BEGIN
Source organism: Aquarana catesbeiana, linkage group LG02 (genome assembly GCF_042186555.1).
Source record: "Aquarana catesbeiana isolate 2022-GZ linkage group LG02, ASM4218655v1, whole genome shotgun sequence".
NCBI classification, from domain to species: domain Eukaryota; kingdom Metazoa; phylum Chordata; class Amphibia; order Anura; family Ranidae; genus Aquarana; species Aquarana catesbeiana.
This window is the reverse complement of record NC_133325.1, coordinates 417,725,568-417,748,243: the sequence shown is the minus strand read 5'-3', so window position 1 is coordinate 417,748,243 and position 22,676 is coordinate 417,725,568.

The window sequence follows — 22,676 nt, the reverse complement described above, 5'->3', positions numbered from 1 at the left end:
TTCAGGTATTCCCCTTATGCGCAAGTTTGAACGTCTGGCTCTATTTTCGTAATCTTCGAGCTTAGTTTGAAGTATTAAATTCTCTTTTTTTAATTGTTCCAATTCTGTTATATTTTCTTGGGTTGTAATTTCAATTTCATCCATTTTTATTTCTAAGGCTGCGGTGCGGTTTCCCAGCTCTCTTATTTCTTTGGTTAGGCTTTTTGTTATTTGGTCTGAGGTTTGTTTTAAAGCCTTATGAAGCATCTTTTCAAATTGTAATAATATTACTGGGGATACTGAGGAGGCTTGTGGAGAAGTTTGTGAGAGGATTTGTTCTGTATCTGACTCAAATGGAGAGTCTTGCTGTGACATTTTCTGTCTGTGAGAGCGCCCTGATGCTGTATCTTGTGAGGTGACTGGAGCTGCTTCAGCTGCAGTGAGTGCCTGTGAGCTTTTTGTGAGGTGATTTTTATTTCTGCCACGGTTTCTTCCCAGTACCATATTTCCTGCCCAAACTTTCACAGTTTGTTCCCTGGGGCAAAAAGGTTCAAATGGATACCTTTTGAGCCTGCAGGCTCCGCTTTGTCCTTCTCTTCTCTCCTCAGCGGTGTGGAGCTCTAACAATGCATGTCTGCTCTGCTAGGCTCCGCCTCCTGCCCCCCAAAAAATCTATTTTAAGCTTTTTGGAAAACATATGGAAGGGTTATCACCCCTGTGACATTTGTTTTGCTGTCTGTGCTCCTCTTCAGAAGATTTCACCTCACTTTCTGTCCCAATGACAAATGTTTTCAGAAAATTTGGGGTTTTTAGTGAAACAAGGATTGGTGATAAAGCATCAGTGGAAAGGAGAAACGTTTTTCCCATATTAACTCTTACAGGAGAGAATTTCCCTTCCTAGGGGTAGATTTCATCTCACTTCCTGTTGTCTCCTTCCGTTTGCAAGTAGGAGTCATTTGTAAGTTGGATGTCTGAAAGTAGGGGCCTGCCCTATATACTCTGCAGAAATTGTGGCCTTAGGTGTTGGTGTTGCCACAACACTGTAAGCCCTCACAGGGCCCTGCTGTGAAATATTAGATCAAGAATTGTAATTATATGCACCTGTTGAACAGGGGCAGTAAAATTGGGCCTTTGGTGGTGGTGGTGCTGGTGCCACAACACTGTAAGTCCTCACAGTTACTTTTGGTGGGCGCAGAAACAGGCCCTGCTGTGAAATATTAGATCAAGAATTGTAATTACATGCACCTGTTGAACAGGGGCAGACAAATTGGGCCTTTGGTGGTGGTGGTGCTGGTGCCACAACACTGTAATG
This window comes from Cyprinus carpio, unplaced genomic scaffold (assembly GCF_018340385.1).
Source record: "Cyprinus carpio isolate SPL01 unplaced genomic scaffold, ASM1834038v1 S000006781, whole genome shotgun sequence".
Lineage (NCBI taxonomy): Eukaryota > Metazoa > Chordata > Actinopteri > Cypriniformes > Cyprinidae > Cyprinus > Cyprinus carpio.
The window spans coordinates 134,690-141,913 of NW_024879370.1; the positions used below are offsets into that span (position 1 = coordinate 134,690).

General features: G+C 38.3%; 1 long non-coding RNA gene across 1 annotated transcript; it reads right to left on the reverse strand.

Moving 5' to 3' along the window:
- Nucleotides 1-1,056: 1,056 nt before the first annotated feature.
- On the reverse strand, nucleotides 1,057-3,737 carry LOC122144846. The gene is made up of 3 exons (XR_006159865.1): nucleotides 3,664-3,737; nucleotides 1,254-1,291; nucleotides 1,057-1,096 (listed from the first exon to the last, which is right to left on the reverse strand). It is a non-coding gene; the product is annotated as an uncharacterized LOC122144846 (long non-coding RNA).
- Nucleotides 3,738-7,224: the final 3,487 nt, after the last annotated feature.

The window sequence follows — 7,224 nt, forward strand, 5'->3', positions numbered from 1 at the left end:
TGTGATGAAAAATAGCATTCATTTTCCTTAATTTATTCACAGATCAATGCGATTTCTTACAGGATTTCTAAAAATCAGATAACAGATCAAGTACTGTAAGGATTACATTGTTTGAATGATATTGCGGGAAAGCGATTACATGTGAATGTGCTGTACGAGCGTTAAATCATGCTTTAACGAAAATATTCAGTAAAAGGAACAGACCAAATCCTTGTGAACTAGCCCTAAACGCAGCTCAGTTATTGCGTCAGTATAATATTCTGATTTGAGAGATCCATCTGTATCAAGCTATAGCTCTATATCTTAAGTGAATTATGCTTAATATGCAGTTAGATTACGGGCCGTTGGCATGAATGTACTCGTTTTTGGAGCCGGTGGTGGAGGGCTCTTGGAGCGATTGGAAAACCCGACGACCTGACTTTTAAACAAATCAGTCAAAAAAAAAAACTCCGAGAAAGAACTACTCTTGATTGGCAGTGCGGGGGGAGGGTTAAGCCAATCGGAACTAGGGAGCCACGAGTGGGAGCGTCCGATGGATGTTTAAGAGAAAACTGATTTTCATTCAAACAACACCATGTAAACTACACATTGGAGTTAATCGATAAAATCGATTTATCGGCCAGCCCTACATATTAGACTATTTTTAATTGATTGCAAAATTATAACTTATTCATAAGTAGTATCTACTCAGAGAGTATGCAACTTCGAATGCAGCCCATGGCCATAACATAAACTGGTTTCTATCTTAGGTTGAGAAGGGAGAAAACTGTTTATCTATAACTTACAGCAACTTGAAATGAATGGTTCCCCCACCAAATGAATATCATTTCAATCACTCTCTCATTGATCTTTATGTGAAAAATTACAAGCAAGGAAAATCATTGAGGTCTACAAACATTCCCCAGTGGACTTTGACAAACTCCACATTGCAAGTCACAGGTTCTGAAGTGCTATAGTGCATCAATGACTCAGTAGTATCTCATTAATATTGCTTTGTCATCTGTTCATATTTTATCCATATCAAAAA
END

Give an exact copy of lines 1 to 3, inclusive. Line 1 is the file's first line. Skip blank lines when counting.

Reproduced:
Source organism: Aquarana catesbeiana, linkage group LG02 (genome assembly GCF_042186555.1).
Source record: "Aquarana catesbeiana isolate 2022-GZ linkage group LG02, ASM4218655v1, whole genome shotgun sequence".
NCBI classification, from domain to species: domain Eukaryota; kingdom Metazoa; phylum Chordata; class Amphibia; order Anura; family Ranidae; genus Aquarana; species Aquarana catesbeiana.